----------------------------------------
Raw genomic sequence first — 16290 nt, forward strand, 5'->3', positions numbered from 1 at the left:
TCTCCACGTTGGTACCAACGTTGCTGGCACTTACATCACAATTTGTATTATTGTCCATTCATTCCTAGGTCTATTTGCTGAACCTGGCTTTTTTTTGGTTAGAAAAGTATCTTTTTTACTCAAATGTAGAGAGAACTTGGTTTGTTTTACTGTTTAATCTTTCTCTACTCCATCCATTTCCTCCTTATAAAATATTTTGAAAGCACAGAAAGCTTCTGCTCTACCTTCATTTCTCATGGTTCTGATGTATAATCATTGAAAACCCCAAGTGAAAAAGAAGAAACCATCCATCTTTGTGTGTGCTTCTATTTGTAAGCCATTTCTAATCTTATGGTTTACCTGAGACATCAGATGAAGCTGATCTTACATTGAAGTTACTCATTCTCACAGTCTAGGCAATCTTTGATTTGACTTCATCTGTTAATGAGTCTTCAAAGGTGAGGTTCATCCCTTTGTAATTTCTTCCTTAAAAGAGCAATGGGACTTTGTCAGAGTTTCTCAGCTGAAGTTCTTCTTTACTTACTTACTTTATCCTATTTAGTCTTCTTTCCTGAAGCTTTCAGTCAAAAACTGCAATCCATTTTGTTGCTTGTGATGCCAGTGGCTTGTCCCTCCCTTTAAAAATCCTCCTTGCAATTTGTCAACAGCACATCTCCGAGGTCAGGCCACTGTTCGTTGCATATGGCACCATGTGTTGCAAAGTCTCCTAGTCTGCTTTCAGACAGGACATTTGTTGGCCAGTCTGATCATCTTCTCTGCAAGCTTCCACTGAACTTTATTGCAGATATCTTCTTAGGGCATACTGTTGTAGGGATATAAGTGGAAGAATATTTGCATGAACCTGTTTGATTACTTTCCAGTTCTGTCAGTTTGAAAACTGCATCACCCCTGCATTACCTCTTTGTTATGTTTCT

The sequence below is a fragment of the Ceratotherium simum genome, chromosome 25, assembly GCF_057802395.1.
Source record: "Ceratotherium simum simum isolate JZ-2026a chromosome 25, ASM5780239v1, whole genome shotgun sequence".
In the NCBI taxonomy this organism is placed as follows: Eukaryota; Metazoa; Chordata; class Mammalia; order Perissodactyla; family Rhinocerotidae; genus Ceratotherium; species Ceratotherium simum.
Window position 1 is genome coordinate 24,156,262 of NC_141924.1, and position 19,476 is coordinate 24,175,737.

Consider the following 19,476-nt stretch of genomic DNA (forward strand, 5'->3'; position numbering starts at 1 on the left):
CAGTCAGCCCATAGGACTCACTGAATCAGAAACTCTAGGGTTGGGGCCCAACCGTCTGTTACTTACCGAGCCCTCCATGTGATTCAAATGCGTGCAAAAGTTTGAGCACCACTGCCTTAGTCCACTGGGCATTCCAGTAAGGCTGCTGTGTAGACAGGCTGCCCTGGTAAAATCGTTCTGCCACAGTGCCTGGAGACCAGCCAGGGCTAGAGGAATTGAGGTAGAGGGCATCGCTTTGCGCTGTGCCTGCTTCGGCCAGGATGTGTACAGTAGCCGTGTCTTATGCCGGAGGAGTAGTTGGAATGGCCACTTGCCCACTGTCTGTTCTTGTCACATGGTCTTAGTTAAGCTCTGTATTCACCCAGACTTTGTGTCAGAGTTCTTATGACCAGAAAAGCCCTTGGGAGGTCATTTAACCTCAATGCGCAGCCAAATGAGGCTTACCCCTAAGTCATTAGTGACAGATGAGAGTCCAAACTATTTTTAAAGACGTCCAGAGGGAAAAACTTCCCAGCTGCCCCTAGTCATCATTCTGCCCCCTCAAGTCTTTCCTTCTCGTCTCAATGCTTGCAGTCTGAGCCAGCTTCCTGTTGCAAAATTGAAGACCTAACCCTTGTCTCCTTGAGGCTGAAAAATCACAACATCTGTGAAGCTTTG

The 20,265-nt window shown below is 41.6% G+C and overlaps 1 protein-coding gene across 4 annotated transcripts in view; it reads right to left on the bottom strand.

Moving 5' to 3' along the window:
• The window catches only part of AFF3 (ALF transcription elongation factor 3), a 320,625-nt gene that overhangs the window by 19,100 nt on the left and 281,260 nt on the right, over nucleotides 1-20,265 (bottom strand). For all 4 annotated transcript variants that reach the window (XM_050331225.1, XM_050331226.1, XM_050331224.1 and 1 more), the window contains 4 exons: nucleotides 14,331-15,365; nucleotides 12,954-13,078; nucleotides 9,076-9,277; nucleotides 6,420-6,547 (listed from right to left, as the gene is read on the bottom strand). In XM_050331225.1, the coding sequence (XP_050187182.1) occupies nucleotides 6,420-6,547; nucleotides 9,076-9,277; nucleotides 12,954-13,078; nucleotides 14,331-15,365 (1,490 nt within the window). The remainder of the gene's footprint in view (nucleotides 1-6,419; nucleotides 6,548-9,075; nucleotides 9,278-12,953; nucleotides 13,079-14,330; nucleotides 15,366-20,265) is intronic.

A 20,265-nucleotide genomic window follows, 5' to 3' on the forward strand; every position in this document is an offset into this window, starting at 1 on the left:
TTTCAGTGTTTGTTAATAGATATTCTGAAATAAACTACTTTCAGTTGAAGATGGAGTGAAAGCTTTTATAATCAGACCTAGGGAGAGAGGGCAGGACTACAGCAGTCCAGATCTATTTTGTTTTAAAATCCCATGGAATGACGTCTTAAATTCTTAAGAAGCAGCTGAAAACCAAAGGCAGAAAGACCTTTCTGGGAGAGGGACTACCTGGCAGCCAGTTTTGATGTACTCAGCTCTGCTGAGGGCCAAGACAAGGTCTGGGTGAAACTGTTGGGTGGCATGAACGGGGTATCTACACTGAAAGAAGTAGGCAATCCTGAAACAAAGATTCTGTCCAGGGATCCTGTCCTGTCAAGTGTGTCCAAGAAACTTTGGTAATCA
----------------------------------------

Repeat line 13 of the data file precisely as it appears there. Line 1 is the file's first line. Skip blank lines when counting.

TTTCAGTGTTTGTTAATAGATATTCTGAAATAAACTACTTTCAGTTGAAGATGGAGTGAAAGCTTTTATAATCAGACCTAGGGAGAGAGGGCAGGACTACAGCAGTCCAGATCTATTTTGTTTTAAAATCCCATGGAATGACGTCTTAAATTCTTAAGAAGCAGCTGAAAACCAAAGGCAGAAAGACCTTTCTGGGAGAGGGACTACCTGGCAGCCAGTTTTGATGTACTCAGCTCTGCTGAGGGCCAAGACAAGGTCTGGGTGAAACTGTTGGGTGGCATGAACGGGGTATCTACACTGAAAGAAGTAGGCAATCCTGAAACAAAGATTCTGTCCAGGGATCCTGTCCTGTCAAGTGTGTCCAAGAAACTTTGGTAATCA